Food52 is looking to touch every aspect of the home, from cookware to furniture.
The company, which first launched as a food media site, acquired Scandinavian kitchenware company Dansk for an undisclosed amount last May. In December, it acquired lighting and lifestyle goods company Schoolhouse for $48 million in cash and stock. Along with the acquisitions, Food52 has also been building out a revamped executive team. Food52 announced five new executive hires this month, including a chief financial officer to support its future acquisitions in the home space.
Founded in 2009 by Amanda Hesser and Merrill Stubbs, both former New York Times journalists, Food52 combines content with commerce. Hesser, who also serves as the company’s CEO, said Food52’s revenue hit around $120 million last year, 85% of which come from commerce. Food52 also achieved profitability for the first time in 2020 after doubling its revenue from the year before. (The company said it was not profitable in 2021 due to the investments it made that year.) After receiving an $80 million funding from investment firm TCG in December, Food52 is now looking to grow its product offering to fully encompass the entire home.
“The acquisitions that we’ve made have made clear that we’re expanding into the home, across the home,” Hesser said. “While food is at the core of our company we kind of touch all aspects of your cooking and home life.”
Home retailers benefitted from record demand over the past two years during the pandemic as homeownership rose — and Food52’s commerce expansion capitalized on this spike. The company launched a home vertical in 2020, which covers topics like home organization and house hacks, dubbed Home52.
When asked what other categories within the home that Food52 would look to expand to this year, Hesser didn’t name specific categories. But she said outdoor entertaining was a category that saw significant growth last year and a category Food52 tapped into in 2021 by carrying more products like umbrellas and outdoor lanterns. Food52 also expanded its content creator program, called Resident Program, in April to include categories outside of food, such as drinks, home and garden.
Demand for home goods soared during the pandemic, however, it is starting to soften in some categories. Furniture retailer Wayfair, for example reported during its fourth-quarter earnings last week that revenue was down 8.8% year-over-year.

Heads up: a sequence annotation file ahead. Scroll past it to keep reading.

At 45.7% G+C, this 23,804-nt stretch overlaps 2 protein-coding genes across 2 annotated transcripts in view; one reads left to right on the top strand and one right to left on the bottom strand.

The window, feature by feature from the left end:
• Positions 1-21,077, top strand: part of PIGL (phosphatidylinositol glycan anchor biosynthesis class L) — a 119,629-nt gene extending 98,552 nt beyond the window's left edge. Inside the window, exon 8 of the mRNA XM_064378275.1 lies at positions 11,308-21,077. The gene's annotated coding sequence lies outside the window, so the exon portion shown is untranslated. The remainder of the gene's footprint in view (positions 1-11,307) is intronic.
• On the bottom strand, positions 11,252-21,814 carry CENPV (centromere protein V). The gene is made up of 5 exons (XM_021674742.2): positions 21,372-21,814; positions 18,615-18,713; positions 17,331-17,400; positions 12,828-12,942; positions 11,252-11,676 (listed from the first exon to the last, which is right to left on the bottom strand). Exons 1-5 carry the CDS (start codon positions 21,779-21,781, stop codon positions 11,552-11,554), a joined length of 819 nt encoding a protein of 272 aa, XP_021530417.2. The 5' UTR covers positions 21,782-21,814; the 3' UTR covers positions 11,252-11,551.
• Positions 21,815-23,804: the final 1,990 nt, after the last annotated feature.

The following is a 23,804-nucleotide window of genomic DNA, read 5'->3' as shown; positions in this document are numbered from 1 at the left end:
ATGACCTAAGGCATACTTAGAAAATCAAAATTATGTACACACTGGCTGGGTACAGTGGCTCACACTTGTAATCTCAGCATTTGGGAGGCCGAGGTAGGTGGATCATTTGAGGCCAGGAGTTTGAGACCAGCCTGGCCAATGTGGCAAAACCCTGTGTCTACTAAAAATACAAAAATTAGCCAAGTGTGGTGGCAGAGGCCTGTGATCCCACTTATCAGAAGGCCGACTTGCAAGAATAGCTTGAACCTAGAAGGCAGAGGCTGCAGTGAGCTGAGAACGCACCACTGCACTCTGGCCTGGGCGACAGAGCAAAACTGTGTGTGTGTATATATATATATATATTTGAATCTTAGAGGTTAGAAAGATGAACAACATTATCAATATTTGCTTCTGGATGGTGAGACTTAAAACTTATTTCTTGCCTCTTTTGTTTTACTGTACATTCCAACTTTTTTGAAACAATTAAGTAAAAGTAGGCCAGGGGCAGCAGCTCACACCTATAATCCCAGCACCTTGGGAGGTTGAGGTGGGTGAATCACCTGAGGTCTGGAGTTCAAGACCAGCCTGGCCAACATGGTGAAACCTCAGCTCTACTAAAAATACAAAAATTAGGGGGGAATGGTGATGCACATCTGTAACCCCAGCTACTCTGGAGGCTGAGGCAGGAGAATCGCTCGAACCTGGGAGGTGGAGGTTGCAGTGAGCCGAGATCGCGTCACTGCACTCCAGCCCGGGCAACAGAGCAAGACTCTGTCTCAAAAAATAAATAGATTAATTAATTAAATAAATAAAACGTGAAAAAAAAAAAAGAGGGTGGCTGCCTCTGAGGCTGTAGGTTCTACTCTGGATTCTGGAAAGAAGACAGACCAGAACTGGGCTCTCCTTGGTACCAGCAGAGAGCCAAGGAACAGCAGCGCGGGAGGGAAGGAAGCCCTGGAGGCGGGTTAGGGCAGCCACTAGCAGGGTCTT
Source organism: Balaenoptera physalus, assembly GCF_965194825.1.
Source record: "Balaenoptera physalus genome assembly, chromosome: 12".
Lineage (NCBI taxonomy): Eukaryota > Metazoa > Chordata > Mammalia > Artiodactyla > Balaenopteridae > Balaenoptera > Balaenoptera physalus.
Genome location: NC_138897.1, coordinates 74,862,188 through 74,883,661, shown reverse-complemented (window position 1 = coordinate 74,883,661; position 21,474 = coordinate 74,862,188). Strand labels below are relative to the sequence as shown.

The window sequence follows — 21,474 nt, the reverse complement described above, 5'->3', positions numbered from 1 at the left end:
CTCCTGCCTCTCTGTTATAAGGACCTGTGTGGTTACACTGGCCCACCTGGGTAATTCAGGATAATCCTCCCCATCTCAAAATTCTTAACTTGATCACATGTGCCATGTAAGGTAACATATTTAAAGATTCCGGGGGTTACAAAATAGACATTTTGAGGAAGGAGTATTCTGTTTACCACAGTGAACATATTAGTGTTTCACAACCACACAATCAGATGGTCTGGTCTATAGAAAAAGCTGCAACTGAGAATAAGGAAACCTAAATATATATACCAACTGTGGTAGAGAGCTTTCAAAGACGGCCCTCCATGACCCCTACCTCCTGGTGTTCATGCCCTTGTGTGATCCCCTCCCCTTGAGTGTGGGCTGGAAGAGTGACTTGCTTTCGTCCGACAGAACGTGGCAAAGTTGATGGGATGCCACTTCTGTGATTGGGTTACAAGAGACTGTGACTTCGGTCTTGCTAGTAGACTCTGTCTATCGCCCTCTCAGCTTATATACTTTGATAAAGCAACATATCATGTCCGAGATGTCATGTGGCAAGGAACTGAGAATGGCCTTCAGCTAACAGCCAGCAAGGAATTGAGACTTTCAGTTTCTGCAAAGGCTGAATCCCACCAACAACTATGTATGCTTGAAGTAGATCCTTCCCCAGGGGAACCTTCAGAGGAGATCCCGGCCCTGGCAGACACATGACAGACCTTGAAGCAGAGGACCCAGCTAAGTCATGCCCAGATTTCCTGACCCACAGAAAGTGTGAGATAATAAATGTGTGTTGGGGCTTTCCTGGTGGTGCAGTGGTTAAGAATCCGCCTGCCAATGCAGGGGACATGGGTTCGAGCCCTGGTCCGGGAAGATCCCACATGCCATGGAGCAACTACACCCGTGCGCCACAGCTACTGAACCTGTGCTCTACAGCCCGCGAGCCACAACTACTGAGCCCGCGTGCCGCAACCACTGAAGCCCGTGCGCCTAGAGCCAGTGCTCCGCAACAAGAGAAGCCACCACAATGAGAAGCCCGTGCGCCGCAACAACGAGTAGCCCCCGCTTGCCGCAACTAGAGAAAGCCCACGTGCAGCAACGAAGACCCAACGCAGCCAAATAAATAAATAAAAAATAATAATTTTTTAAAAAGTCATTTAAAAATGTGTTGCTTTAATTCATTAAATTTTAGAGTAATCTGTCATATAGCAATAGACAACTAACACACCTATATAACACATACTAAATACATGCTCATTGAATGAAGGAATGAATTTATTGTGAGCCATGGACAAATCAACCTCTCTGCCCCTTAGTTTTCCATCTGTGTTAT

Chelsea Gross, director industry analyst at Gartner, said it isn’t unusual for retailers to double down on strategic initiatives like acquisitions, hiring and product expansion after receiving funding. “It seems like right now, [Food52 is] really doubling down on a strategy that allows them to have more exclusives by means of some of these acquisitions, reinforcing the reasons why consumers would ultimately continue to buy from this marketplace as opposed to other areas,” she said.
The company also has a private label, called Five Two, which launched in 2018. Five Two offers products that consumers “couldn’t find anywhere else,” such as extra-long oven mitts, cutting boards with phone slots and roll-up dish racks. Through private labels, Food52 is able to have greater control over the pricing structure and production, Gross said.
Gross said Food52 tends to tap the strength of editorial content, advertising and commerce. The company currently has a monthly reach of over 24 million consumers, and content on Food52’s site ranges from recipes to videos. Retailers “improving content on their website typically drives to higher conversion,” she said. “So guided selling is one of the biggest initiatives that a lot of retailers are doing on the digital commerce side.”
More retailers are trying to meld their lifestyle content with commerce. Walmart, for instance, has been experimenting with shoppable video in recent years. One of its most recent initiatives was debuting a series of shoppable cooking videos last year featuring celebrities like Patti LaBelle and Sofia Vergara.
Hesser said the company often enlists the opinions of its consumers on what products to launch next, through surveys and its customer care channel.
“We make products in collaboration with our community. We really look at our sales numbers, but also talk to our community about like what they are wanting,” she said. “That also applies to content. We hear from our community when there are categories of recipes where maybe we don’t have the selection that they want and so we’ll focus on expanding that.”
Food52 also plans to launch its own pantry line soon, the company said in a recent press release. Its ambition in commerce also includes plans to unveil a flagship retail location in New York. Hesser declined to comment on additional details of the store.
“We’re now a bigger business,” Hesser said. “A priority for us is to really tighten up all aspects of our business so that we can work really seamlessly, and as we scale to that next phase, I think there’s a constant kind of need to refine [and] question how you’re doing things.”